Who would have thought we would get to this? I certainly didn’t. After the right royal mess 20th Century Fox made of everyone’s favourite anti-hero, Deadpool, in X-Men Origins: Wolverine all those years ago, it felt like a solo outing would never be possible, never mind a sequel.
Deadpool senior went on to gross nearly $800 million worldwide, impressive for an R-rated (15 certification) flick, and was an undisputed king of comic-book hero movies. Like Guardians of the Galaxy was for Marvel Studios, Deadpool was a huge gamble that paid off massively thanks to Ryan Reynold’s brilliant comic-timing and an origins story that wasn’t done to death. Naturally, a sequel was always on the cards. But are we looking at a sequel of Empire quality or Speed 2: Cruise Control?
Wisecracking mercenary Deadpool (Reynolds) is back, and this time he decides to join force with three mutants – Bedlam (Terry Crews), Shatterstar (Lewis Tan) and Domino (Zazie Beets) – to protect a boy from the all-powerful Cable (Josh Brolin).
One-half of John Wick’s directing team, David Leitch, is thrust into the directing chair for Deadpool 2 after Tim Miller was unceremoniously dumped from the project due to creative differences with Ryan Reynolds (read into that what you will). Thankfully, he brings that trademark style that we again saw in Atomic Blonde to this sequel and with that comes plenty of stylised action and a neon/grey colour palate.
Surprisingly, that all works rather well for this film, propped by another cracking performance from Ryan Reynolds who has really found his calling after years of mediocrity. I’ve said it before and I’ll say it again, he was absolutely born to play this role and his dry wit is given much more room to breathe this time around.
The rest of the cast are fine, if a little underdeveloped. Zazie Beets probably makes the most impact as mutant, Domino, but even she is a little underpowered when compared to the brilliant work the MCU has done on its heroes over the years. Josh Brolin (who must be getting paid rather handsomely this year) is great as Cable, though it is difficult to hear his voice and not immediately think of Thanos. T.J. Miller returns in a heavily reduced role as does Reynolds’ on-screen girlfriend Morena Baccarin who is criminally underused.
Story wise, it’s pretty much more of the same and that’s no bad thing. The fourth-wall breaking is as fresh as it felt two years ago and is cleverly used to hide the necessary exposition to bring the audience up-to-speed with what’s been happening in Deadpool-ville over the last couple of years.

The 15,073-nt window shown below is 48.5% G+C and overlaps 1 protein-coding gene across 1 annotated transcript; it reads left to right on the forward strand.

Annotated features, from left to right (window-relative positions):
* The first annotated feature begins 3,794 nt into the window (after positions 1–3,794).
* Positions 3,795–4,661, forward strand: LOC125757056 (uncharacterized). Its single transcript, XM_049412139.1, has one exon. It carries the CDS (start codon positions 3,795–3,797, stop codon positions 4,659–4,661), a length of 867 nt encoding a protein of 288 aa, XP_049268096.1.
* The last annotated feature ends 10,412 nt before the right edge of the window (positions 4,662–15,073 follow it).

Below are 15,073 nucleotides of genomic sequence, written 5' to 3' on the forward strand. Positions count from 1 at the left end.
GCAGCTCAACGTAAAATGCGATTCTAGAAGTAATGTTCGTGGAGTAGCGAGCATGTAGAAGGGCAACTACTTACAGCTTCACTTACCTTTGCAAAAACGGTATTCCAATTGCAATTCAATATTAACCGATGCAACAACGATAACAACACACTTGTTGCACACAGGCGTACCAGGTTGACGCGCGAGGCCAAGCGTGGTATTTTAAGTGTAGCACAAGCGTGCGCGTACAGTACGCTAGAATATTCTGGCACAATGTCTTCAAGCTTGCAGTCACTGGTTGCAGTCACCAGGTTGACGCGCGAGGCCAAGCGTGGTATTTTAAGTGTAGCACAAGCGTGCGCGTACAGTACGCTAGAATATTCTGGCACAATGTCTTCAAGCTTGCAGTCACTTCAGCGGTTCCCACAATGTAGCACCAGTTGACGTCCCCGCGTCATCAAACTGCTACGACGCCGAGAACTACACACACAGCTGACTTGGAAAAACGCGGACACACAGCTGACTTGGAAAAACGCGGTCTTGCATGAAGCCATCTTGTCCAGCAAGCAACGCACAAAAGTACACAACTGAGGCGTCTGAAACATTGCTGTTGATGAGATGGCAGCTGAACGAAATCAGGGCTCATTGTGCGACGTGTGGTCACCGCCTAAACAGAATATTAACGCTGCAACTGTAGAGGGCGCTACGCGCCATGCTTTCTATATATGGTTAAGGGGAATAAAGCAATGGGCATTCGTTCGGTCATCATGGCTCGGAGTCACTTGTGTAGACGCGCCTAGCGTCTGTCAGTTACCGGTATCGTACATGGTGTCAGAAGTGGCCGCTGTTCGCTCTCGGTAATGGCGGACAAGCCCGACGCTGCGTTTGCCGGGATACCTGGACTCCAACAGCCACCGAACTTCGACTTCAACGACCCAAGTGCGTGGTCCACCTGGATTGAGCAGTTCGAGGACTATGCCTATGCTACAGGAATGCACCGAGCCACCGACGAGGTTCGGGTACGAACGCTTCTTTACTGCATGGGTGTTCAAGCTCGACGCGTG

The comedy hits more than it misses, though the constant quipps can be exhausting, and the action is filmed as confidently as you’d expect from the man who brought Keanu Reeves screaming into the 21st Century, but there is some incredibly poor CGI that is at odds with a movie costing over $100 million. By incredibly poor, I don’t mean just a bit naff, I’m talking laughably bad.
The finale is vibrant, action-packed and as Deadpool himself says, CGI-filled, but it’s a little unoriginal and very much like its predecessor, though the inclusion of one particular character that I won’t spoil here is great fun to see.
There are also plenty of X-Men Easter eggs for fans to enjoy too. From characters showing up where you’d least expect them to a blink-and-you’ll-miss-it Stan Lee cameo, the film is full to the brim of in-references that only the most hardened of comic-book fans will notice on the first watch.
Thankfully, there is plenty of repeat-watch value in Deadpool 2, thanks mainly to the returning cast members. Reynolds, T.J. Miller, Leslie Uggams (Wade Wilson’s blind roommate Al) and Karan Soni (taxi driver Dopinder) are welcome returnees and ensure the film has a little heart, though not too much. After all, that wouldn’t be the Deadpool way.
Overall, Deadpool 2 is a confident sequel to one of the best comic-book movies there is. What it does right, it does very well indeed. The comedy, performances and action are all spot on. Unfortunately, there are some very poor special effects over the course of the film and in an effort to make everything bigger and badder, it occasionally feels like a mass of scenes put together to make a film. A worthy sequel, but not an Empire or Spider-Man 2 in this instance.